On Monday, June 29, Intego’s research team was alerted to new Mac malware spreading in the wild via BitTorrent. At first glance, it has telltale signs of ransomware—malware designed to encrypt a user’s files and demand a ransom to recover them—but it turns out to be much more nefarious.
The malware, dubbed OSX/EvilQuest (also known as OSX/ThiefQuest) and detected by Intego VirusBarrier as OSX/EvilQuest (previously OSX/Ransomware), has some pretty interesting characteristics. Here’s what you need to know about this latest threat.
In this article:
- Is this malware in the wild? How does it spread?
- What does the new malware do? How is it unique?
- How should Mac users avoid getting this malware?
- How can the malware be removed?
- How can I recover my files that got encrypted?
- Indicators of compromise
- How can I learn more?
Is this malware in the wild? How does it spread?
The EvilQuest malware comes disguised as an installer for any of various Mac applications, including Google Software Update, Ableton, Little Snitch, and Mixed In Key 8.
Thanks for the info! Been working on that this morning… seems it's getting dropped by some installers wrapping legit software like Little Snitch, Ableton, and Mixed In Key. There are probably others as well.
— Thomas Reed (@thomasareed) June 29, 2020
BitTorrent magnet links to download these Trojanized installers have been observed on RUTracker, a Russian forum site. The forum post seems to be dated June 9, so this malware may have gone undiscovered for approximately three weeks.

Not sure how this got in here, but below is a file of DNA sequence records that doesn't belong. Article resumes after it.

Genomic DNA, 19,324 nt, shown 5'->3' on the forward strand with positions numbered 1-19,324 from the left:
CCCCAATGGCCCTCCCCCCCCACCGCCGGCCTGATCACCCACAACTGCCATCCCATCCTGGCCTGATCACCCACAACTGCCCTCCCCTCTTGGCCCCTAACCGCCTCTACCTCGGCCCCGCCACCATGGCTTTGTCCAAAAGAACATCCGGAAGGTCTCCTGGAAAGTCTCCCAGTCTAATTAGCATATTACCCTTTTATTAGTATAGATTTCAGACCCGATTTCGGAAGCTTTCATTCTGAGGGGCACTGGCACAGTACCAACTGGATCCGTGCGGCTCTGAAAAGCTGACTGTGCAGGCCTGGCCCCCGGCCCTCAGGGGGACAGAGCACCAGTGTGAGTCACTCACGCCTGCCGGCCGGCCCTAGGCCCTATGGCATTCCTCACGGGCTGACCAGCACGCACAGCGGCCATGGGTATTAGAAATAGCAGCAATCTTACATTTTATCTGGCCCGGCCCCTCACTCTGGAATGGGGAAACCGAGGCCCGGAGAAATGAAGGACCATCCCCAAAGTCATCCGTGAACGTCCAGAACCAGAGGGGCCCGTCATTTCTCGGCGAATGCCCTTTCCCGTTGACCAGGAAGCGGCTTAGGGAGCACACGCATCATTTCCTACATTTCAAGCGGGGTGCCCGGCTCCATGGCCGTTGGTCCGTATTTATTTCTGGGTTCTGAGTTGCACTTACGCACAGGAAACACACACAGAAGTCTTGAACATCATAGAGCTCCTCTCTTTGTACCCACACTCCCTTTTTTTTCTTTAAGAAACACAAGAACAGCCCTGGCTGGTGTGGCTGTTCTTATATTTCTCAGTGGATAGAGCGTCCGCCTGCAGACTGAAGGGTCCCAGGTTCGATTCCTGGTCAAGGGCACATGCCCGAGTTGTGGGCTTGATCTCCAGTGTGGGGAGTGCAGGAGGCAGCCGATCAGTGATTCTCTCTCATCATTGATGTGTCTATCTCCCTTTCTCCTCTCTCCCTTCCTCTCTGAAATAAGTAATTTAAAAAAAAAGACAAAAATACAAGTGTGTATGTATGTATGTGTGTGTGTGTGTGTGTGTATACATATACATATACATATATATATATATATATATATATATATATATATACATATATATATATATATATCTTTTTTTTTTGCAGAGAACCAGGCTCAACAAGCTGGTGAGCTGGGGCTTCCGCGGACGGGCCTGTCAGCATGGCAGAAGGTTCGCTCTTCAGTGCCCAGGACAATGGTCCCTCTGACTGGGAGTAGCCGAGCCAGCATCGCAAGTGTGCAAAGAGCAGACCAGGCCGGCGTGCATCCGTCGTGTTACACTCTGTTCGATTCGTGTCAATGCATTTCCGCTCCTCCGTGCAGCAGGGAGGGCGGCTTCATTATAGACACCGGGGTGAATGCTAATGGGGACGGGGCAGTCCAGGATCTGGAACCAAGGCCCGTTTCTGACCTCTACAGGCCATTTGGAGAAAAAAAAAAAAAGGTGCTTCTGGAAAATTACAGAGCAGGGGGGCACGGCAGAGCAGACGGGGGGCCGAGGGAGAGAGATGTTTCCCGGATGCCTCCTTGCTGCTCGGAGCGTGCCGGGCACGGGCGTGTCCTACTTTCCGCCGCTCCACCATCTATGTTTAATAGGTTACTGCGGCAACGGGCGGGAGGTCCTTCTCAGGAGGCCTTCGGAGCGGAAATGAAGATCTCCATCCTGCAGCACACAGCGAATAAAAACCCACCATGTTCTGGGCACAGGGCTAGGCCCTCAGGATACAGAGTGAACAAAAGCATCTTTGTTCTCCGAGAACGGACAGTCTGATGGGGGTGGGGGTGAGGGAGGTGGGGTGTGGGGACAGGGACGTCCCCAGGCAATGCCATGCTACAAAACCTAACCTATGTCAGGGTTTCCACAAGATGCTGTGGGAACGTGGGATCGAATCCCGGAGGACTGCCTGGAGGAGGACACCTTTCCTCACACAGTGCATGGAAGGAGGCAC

What does the new malware do? How is it unique?
Although the Trojanized installer may install the intended software, it also installs malware onto the victim’s system.
Among other things, the malware encrypts the user’s files, after which it displays a dialog box claiming that the user has three days to pay a U.S. $50 ransom to a particular Bitcoin address. Thankfully, nobody has yet paid the ransom—at least not to one Bitcoin address that has been found associated with this malware campaign—as of when this article was published.
There’s actually a bit of a twist to the ransomware angle, though. Although so far this has sounded like standard ransomware behavior, the malware makers actually don’t provide an e-mail address or any other way to contact them, so it is unclear how the extortioners would know who paid them and therefore how to help that person decrypt their files.
In other words, this “ransomware” may be better described as a “wiper”—malicious software that encrypts files without providing any way to decrypt them, even if you give in to the extortioner’s demands. It remains to be seen whether the anti-malware community will be able to discover a way to decrypt documents encrypted by this malware.
There are also additional capabilities beyond encrypting the user’s documents. EvilQuest also phones home to command and control (C2) servers, can log a victim’s keystrokes, and it has data exfiltration capabilities—meaning it can steal potentially interesting files from a victim’s computer and send them to the malware maker.